Retired at 39, Living on Passive Income.

Man watching sunrise

 

“So … are you fully-retired or semi-retired?” I asked in disbelief.

“Well…. sometimes I shift my money around…” he said in an embarrassed tone.

“Ya, ya he hides it in his Cayman Island accounts!” another friend chirped in.

We laughed.

 

I did not really know Mr P. very well.  I only reached out to him after I saw him post an article on Facebook about saving money and investing from the Motley Fool.

I commented : “These guys are always writing the same things.  Most of it is common sense!” ( Yes I actually said this, sorry to my dear friends at Motley Fool Sg!)

Mr P. replied like how a wise zen master replies to a dumb student:

 

“Sometimes, the simplest advice is the hardest to follow.”

 

That statement did not leave my mind for many days.  I knew that Mr P. was retired but I was not sure how he did it.  Curious, I reached out to him again and talked to him over Facebook.  Slowly, I veered the conversation to his ‘retirement’.

He retired at the age of 39.

Here’s the story he retold, with some minor edits:

“I was lucky to begin with.  I came from a relatively well-to-do background.  I studied really hard, got a scholarship and managed to get a pretty good paying job.  I saved my money.  I did not spend on anything that I did not need.  I lived a simple, frugal, lifestyle.  Soon, I saved up enough money and bought a property.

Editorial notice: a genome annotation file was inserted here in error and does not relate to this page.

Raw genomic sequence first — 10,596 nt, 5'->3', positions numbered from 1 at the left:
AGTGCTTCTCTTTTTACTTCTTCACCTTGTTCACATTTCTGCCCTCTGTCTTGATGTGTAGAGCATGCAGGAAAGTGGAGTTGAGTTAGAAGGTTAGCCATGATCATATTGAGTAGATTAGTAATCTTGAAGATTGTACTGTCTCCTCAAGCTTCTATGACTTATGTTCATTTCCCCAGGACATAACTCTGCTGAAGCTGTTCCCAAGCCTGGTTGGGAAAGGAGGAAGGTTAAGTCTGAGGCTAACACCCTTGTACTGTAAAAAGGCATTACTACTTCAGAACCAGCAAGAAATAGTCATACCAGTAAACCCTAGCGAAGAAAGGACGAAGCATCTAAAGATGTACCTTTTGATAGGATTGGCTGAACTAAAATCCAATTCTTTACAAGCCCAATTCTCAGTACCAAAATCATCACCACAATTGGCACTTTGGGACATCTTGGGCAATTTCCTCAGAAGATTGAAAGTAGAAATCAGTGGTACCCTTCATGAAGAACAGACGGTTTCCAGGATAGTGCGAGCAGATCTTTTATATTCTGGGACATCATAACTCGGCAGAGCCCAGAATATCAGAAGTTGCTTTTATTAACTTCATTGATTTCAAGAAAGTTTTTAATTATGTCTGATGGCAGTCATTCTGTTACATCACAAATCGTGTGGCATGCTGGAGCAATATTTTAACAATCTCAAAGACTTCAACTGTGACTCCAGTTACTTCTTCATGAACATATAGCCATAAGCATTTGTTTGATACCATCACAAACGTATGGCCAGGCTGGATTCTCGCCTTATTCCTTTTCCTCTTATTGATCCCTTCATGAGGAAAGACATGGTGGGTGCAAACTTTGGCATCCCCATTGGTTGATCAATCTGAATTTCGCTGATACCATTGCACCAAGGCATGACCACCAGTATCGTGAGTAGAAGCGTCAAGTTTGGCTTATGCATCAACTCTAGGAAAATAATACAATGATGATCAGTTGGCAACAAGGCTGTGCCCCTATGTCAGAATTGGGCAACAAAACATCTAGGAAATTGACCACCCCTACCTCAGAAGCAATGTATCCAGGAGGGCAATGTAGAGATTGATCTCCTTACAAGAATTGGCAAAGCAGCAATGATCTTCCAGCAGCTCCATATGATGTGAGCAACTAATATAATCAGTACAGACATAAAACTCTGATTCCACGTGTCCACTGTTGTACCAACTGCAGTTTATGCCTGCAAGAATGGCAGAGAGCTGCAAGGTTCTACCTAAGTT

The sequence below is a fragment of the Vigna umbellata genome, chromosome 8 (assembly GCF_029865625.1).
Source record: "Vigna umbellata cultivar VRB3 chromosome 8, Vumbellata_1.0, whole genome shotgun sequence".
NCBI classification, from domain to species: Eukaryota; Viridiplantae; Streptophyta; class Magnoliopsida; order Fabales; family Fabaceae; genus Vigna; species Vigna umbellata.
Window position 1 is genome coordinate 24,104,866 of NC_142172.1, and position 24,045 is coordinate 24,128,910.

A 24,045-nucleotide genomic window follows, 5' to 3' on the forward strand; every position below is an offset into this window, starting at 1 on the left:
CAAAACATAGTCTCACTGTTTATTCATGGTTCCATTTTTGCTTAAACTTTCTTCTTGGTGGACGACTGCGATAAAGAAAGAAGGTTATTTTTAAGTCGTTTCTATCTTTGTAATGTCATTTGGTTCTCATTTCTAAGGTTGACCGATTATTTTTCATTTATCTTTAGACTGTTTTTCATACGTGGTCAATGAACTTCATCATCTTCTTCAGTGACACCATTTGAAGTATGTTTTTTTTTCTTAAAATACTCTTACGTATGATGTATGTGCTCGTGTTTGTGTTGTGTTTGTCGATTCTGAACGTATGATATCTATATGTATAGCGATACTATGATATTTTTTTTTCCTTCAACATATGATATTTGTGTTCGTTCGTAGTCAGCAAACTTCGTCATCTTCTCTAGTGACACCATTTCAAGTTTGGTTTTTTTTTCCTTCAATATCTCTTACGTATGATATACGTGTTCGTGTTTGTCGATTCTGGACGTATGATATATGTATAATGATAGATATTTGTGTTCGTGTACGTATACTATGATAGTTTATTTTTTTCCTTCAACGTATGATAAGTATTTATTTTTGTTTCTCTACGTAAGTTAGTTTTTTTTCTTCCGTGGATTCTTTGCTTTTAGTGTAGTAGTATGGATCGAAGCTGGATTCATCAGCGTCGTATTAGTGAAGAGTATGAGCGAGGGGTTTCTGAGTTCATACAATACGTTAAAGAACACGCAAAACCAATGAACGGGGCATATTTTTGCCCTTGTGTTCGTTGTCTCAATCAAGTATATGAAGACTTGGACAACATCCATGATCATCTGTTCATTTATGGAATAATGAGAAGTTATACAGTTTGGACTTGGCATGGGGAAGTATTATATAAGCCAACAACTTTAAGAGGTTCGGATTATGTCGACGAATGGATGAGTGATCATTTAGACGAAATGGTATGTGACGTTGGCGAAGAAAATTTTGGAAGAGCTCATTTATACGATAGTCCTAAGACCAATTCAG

Then I got lucky.  The property I bought got enbloced.  I used the money to buy 2 more properties.  I continued my simple lifestyle, and started investing in blue chips stocks.  Having a salary, earning rental income, and earning dividends was like driving a car with jetpacks on it!  I don’t own a car by the way, Singapore is so well-connected I can get anywhere easily by public transport.

Instead of buying a car, I put my money into dividend-paying stocks.  My colleagues, who bought cars and have families to support, they were constantly struggling with savings despite their high salary!

One day, I suddenly realised that I have enough, and that I don’t really need that much to live.  I decided to quit my job and retire at the age of 39.  When I did that, all my colleauges looked at me as if I could shit thunder and piss lightning!”

Until now I am still laughing at the phrase: ‘shit thunder, piss lightning’.  He continued:

“Actually, simple advice is hard to follow.  All I did was simply work hard, save, lived within my means, and invest.  Everybody looked at me in amazement when I quit.  But all I did was follow simple advice.”

 

Nowadays, when I log onto Facebook, I see Mr P. posting funny jokes and comments. I see pictures of him bringing his parents along with him as he travels around the world.

 

Sometimes,

 

The simplest advice is the hardest to follow.

 

 

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